A speech/language pathologist may be able to help. My understanding is that sometimes young men are so surprised by the change in their voice at puberty that they suppress it. Don’t know if that’s the case here.
I have a moderately deep voice but I have noticed when I answer the phone at a friend of mines shop my voice goes up about 3 octaves. She has a much snooitier clientele than what I am used to and it affects my voice trying to sound nicer. Voice coaching could probably help him with this.
Voice coaching is definitely good if there’s no biological problem. But I would definitely suggest getting that checked out, too, if only to make sure there’s nothing wrong. Though, hopefully, a good speech pathologist would do that anyways to rule problems out. They wouldn’t want him to damage his voice.
Luckily, it’s easier to go down than up, oddly. It’s easier for a higher pitched voice to sound more masculine than a lower pitched voice to sound more feminine–to the chagrin of many trans women. (And trans men get hormonal therapy that deepens their voice.)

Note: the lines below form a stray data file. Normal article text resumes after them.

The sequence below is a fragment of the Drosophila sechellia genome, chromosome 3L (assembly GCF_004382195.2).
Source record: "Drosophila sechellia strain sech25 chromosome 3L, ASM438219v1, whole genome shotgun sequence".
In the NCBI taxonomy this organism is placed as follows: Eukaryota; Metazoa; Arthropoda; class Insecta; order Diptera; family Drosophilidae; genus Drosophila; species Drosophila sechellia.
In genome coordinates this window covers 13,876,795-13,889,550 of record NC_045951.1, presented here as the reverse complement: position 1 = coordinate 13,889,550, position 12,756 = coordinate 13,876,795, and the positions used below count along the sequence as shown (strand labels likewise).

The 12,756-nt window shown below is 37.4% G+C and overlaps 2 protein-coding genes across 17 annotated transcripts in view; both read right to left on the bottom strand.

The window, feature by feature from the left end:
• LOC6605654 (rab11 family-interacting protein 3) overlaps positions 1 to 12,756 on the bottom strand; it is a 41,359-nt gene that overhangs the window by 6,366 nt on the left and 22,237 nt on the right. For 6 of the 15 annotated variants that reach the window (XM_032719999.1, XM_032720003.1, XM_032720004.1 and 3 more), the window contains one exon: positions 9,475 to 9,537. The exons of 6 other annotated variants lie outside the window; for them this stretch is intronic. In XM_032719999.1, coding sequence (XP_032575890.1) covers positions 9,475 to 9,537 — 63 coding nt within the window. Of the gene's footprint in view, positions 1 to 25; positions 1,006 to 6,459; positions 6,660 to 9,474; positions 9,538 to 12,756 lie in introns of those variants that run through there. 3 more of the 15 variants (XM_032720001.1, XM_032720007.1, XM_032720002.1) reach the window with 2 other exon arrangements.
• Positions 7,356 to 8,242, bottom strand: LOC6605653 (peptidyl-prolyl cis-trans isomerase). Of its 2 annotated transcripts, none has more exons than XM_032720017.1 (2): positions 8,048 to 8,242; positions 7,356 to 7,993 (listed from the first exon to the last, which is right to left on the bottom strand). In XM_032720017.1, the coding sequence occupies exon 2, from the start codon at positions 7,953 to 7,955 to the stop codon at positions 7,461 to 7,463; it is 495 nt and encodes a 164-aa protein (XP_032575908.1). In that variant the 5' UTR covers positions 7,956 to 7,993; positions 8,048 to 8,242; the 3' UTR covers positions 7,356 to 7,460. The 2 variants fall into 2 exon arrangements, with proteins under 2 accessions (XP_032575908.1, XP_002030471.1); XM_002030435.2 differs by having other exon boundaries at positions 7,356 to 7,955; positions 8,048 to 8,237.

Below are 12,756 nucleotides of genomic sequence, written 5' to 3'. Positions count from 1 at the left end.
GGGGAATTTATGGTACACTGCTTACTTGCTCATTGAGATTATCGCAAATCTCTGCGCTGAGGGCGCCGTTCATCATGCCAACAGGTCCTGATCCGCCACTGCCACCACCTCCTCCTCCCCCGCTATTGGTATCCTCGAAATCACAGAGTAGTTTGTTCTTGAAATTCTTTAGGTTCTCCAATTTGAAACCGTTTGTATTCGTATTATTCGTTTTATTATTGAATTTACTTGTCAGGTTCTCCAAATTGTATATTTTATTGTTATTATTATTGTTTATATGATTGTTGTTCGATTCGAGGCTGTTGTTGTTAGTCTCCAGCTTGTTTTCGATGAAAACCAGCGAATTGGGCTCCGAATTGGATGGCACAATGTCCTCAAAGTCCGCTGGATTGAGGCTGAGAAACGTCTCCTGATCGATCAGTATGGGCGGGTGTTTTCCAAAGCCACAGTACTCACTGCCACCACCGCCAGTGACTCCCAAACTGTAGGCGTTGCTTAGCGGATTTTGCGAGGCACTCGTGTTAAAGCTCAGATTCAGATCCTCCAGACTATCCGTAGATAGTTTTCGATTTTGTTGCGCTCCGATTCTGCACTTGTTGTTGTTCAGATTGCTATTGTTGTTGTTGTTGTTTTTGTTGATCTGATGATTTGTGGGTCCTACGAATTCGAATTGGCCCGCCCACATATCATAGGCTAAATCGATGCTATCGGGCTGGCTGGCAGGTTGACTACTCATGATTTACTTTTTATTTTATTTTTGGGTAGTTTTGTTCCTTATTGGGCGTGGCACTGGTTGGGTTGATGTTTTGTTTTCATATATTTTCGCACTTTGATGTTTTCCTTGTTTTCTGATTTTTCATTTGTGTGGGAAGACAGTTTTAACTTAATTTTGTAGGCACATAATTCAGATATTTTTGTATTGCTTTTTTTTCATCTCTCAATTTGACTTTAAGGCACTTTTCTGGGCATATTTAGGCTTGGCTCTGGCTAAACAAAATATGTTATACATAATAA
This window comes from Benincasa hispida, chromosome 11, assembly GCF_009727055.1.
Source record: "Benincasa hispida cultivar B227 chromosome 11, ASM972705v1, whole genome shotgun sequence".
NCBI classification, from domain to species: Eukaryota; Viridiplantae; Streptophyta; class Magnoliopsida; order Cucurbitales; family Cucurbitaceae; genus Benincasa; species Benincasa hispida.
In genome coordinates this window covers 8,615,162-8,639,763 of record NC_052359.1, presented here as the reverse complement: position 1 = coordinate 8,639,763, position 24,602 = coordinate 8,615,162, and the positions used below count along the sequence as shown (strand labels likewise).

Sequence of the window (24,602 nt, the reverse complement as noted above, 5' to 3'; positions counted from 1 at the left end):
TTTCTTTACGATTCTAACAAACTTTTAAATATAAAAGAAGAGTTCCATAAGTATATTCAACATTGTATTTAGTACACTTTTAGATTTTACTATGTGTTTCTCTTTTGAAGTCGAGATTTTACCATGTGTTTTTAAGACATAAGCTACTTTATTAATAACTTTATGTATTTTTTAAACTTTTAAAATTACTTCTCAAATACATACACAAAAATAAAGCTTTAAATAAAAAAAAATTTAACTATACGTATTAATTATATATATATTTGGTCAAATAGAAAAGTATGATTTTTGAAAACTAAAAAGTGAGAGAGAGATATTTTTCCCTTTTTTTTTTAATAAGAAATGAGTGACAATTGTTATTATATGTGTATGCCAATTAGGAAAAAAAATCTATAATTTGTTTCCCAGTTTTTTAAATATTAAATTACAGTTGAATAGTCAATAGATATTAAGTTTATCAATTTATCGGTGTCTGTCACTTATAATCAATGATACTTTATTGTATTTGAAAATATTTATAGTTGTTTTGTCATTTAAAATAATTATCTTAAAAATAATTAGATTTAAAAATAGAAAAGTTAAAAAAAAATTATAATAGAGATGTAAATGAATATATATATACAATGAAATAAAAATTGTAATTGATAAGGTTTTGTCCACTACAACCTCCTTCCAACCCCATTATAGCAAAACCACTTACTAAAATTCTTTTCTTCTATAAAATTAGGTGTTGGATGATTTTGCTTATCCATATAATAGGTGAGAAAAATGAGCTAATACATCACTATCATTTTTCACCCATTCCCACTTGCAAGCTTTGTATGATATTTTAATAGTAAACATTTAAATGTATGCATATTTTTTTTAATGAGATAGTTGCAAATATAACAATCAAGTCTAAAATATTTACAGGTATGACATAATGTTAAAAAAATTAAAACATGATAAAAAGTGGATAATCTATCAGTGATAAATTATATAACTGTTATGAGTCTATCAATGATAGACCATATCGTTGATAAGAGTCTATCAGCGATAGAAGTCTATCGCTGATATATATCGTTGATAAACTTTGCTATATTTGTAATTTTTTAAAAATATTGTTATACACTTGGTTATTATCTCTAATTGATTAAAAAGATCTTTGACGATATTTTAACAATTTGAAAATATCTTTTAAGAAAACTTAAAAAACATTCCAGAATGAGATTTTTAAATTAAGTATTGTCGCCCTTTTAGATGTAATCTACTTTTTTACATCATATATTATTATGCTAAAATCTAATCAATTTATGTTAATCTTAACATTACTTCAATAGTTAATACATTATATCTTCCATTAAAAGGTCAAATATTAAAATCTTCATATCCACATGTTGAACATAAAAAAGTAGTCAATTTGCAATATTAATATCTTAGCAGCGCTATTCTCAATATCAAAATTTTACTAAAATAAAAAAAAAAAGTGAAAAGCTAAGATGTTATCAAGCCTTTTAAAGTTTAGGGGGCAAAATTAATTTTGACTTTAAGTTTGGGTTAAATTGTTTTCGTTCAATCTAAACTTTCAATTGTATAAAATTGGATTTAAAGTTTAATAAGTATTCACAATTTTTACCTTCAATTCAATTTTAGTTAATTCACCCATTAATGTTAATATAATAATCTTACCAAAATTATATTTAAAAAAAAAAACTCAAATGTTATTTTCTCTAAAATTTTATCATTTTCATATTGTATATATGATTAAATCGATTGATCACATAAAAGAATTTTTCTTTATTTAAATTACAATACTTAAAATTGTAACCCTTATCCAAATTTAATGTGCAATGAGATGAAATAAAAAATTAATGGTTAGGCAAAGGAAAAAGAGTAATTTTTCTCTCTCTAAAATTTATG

Is it a personal peeve, or is his voice really unusually high? if it is, and he also is short on secondary sex characteristics, he might need hormone treatment. There is another very rare possibility, but I know of it because I have worked with the disabled population. I have known two men who spoke in falsetto after a head injury. They couldn’t not do it, and didn’t really hear it themselves.
If his voice is really unusual, or unnatural, he might want to see a doctor.
If it’s just that he happens to be a tenor, and not a bass, I’d go with voice coaching.
Cigarettes and whisky can backfire by causing nodes that give you a gravelly voice without lowering the pitch much. In other words, he could end up sounding like Lucille Ball or Suzanne Pleshette toward the ends of their lives. Not to mention cirrhosis and lung cancer.
Everyone has a range. A voice coach can stretch your range a little, and help you to use your lower register more and avoid your higher register; after practice, it becomes natural. I knew a woman who saw a voice coach to prepare for a college production of Victor/Victoria. She had a great “masculine” sound for the “Victor” parts.